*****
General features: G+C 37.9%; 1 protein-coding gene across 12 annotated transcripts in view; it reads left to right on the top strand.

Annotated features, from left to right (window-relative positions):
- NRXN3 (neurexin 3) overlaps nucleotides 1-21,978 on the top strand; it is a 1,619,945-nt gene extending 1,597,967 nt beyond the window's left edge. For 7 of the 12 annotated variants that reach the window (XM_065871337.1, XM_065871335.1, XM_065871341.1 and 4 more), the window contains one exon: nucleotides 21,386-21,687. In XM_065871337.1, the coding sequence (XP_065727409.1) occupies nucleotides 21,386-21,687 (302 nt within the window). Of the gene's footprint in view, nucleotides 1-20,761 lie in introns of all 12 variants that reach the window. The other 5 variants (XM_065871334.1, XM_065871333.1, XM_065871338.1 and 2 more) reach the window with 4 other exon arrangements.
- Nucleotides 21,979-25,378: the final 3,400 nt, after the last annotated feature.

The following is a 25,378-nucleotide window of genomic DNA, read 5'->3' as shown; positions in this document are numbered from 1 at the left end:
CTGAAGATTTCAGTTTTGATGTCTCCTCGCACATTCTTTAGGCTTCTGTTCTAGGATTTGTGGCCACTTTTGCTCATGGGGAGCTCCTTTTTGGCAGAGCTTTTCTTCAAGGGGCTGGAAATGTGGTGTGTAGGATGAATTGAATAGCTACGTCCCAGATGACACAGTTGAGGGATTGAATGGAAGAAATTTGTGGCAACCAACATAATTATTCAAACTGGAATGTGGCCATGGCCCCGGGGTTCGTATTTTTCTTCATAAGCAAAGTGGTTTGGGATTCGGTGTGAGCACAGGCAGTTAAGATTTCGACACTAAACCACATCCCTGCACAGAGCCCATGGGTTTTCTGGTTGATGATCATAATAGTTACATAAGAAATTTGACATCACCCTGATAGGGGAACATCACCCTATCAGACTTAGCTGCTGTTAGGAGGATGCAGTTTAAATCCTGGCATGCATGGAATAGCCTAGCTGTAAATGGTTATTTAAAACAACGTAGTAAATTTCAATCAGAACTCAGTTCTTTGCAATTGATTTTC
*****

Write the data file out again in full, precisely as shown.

General features: G+C 37.9%; 1 protein-coding gene across 12 annotated transcripts in view; it reads left to right on the top strand.

Annotated features, from left to right (window-relative positions):
- NRXN3 (neurexin 3) overlaps nucleotides 1-21,978 on the top strand; it is a 1,619,945-nt gene extending 1,597,967 nt beyond the window's left edge. For 7 of the 12 annotated variants that reach the window (XM_065871337.1, XM_065871335.1, XM_065871341.1 and 4 more), the window contains one exon: nucleotides 21,386-21,687. In XM_065871337.1, the coding sequence (XP_065727409.1) occupies nucleotides 21,386-21,687 (302 nt within the window). Of the gene's footprint in view, nucleotides 1-20,761 lie in introns of all 12 variants that reach the window. The other 5 variants (XM_065871334.1, XM_065871333.1, XM_065871338.1 and 2 more) reach the window with 4 other exon arrangements.
- Nucleotides 21,979-25,378: the final 3,400 nt, after the last annotated feature.

The following is a 25,378-nucleotide window of genomic DNA, read 5'->3' as shown; positions in this document are numbered from 1 at the left end:
CTGAAGATTTCAGTTTTGATGTCTCCTCGCACATTCTTTAGGCTTCTGTTCTAGGATTTGTGGCCACTTTTGCTCATGGGGAGCTCCTTTTTGGCAGAGCTTTTCTTCAAGGGGCTGGAAATGTGGTGTGTAGGATGAATTGAATAGCTACGTCCCAGATGACACAGTTGAGGGATTGAATGGAAGAAATTTGTGGCAACCAACATAATTATTCAAACTGGAATGTGGCCATGGCCCCGGGGTTCGTATTTTTCTTCATAAGCAAAGTGGTTTGGGATTCGGTGTGAGCACAGGCAGTTAAGATTTCGACACTAAACCACATCCCTGCACAGAGCCCATGGGTTTTCTGGTTGATGATCATAATAGTTACATAAGAAATTTGACATCACCCTGATAGGGGAACATCACCCTATCAGACTTAGCTGCTGTTAGGAGGATGCAGTTTAAATCCTGGCATGCATGGAATAGCCTAGCTGTAAATGGTTATTTAAAACAACGTAGTAAATTTCAATCAGAACTCAGTTCTTTGCAATTGATTTTC